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Pragmatism - Wikipedia
Pragmatism is a philosophical tradition that began in the United States around 1870. Its origins are often attributed to the philosophers William James, John Dewey, and Charles Sanders Peirce.
Pragmatism | Internet Encyclopedia of Philosophy
Pragmatism. Pragmatism is a philosophical movement that includes those who claim that an ideology or proposition is true if it works satisfactorily, that the meaning of a proposition is to be found in the practical consequences of accepting it, and that unpractical ideas are to be rejected.
Pragmatism | Definition of Pragmatism by Merriam-Webster
To put it rather more crudely, he is trying to sell his integrationist and reformist agenda using traditionalist legal wrappings. It is, of course, this pragmatism, which sometimes comes across as slippery casuistry, that so annoys his critics.
Pragmatism | philosophy | Britannica.com
Pragmatism: Pragmatism, school of philosophy, dominant in the United States in the first quarter of the 20th century, based on the principle that the usefulness, workability, and practicality of ideas, policies, and proposals are the criteria of their merit.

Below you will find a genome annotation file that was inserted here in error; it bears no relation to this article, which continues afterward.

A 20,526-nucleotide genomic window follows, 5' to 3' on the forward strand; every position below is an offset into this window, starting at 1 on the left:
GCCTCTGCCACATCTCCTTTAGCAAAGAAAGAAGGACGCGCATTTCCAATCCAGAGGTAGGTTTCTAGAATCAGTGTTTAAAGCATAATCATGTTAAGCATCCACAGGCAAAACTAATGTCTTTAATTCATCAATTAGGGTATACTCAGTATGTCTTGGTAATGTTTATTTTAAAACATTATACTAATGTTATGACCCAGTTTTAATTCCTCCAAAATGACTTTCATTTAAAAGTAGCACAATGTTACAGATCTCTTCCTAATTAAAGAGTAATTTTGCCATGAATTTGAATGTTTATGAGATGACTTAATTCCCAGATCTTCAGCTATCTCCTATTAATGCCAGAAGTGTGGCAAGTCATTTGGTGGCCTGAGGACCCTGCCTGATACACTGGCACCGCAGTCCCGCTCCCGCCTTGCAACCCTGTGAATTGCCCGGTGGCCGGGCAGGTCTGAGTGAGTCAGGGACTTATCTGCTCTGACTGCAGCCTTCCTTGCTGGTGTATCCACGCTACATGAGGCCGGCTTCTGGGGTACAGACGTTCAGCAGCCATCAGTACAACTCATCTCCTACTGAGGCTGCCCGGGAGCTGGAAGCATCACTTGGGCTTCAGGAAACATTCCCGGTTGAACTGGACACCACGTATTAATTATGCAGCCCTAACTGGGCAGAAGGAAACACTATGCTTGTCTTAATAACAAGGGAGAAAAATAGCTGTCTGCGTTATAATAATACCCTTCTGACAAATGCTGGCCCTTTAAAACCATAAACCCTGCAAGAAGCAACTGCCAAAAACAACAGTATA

Amazon.com: Pragmatism (Philosophical Classics ...
A profoundly influential figure in American psychology, William James (1842–1910) was also a philosopher of note, who used Charles S. Peirce's theories of pragmatism as a basis for his own conception of that influential philosophy.
John Dewey, American Pragmatist. A wing of the Pragmatism Cybrary. John Dewey (1859-1952) was an American psychologist, philosopher, educator, social critic and political activist.
Pragmatism Synonyms, Pragmatism Antonyms | Thesaurus.com
Synonyms for pragmatism at Thesaurus.com with free online thesaurus, antonyms, and definitions. Find descriptive alternatives for pragmatism.
Pragmatism and Other Writings (Penguin Classics): William ...
Pragmatism and Other Writings (Penguin Classics) [William James, Giles Gunn] on Amazon.com. *FREE* shipping on qualifying offers. The writings of William James represent one of America's most original contributions to the history of ideas.
Pragmatism (disambiguation) - Wikipedia
Pragmatism is a philosophical movement.. Pragmatism or pragmatic may also refer to: . Pragmaticism, Charles Sanders Peirce's post-1905 branch of philosophy; Pragmatics, a subfield of linguistics and semiotics
Classical « Research Pragmatism Cybrary
works by classical pragmatists . Charles S. Peirce William James F.C.S. Schiller John Dewey . George H. Mead C. I. Lewis Jane Addams Charles W. Morris